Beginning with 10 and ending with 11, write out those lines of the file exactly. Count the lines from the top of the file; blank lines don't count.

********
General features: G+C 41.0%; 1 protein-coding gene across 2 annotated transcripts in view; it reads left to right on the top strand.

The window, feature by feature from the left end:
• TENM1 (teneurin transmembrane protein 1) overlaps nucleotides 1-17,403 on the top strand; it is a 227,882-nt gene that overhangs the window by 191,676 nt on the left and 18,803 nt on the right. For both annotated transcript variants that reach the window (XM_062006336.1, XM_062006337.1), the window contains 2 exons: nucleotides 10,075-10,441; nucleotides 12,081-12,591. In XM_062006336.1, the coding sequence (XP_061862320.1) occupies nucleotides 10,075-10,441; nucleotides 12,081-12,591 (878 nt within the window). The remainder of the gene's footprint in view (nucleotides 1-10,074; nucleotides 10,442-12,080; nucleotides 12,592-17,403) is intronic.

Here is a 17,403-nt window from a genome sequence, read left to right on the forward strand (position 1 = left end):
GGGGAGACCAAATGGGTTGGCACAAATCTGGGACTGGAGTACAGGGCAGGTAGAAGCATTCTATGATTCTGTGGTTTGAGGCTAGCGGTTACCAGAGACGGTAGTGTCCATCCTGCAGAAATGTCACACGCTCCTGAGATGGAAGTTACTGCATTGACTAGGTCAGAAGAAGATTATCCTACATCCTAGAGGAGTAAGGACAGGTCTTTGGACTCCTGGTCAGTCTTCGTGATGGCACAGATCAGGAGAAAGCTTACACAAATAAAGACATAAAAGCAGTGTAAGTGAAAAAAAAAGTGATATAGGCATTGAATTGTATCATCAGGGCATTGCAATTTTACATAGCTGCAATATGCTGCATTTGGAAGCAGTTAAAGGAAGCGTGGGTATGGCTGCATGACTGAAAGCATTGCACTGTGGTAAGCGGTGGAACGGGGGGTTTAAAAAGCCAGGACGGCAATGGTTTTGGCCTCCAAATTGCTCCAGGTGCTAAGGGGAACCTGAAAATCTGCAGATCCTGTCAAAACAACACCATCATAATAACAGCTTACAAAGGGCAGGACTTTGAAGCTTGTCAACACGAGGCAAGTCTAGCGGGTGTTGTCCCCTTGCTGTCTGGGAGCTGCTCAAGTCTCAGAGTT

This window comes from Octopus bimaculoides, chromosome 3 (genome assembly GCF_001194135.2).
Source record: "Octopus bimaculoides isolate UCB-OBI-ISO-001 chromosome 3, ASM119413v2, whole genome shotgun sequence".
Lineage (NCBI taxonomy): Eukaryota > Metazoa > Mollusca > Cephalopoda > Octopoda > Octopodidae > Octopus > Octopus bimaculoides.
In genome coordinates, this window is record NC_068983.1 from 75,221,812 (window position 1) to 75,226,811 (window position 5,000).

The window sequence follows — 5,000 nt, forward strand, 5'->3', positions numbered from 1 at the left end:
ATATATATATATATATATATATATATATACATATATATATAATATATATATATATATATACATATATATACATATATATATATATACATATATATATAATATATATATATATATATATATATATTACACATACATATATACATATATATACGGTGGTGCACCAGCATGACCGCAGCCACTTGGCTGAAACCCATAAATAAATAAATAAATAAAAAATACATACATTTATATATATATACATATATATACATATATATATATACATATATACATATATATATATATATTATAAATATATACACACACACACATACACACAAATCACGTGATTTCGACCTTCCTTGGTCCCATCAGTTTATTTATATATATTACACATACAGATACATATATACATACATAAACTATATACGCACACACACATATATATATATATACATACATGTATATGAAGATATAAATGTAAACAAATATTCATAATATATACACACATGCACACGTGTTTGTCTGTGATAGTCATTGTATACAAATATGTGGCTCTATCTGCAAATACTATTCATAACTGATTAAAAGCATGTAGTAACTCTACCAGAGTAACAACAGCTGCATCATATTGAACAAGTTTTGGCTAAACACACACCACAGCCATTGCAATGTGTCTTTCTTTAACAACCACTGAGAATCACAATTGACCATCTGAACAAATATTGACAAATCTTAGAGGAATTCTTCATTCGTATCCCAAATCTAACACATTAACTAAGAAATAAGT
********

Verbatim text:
The window sequence follows — 5,000 nt, forward strand, 5'->3', positions numbered from 1 at the left end:
ATATATATATATATATATATATATATATACATATATATATAATATATATATATATATATACATATATATACATATATATATATATACATATATATATAATATATATATATATATATATATATATTACACATACATATATACATATATATACGGTGGTGCACCAGCATGACCGCAGCCACTTGGCTGAAACCCATAAATAAATAAATAAATAAAAAATACATACATTTATATATATATACATATATATACATATATATATATACATATATACATATATATATATATATTATAAATATATACACACACACACATACACACAAATCACGTGATTTCGACCTTCCTTGGTCCCATCAGTTTATTTATATATATTACACATACAGATACATATATACATACATAAACTATATACGCACACACACATATATATATATATACATACATGTATATGAAGATATAAATGTAAACAAATATTCATAATATATACACACATGCACACGTGTTTGTCTGTGATAGTCATTGTATACAAATATGTGGCTCTATCTGCAAATACTATTCATAACTGATTAAAAGCATGTAGTAACTCTACCAGAGTAACAACAGCTGCATCATATTGAACAAGTTTTGGCTAAACACACACCACAGCCATTGCAATGTGTCTTTCTTTAACAACCACTGAGAATCACAATTGACCATCTGAACAAATATTGACAAATCTTAGAGGAATTCTTCATTCGTATCCCAAATCTAACACATTAACTAAGAAATAAGT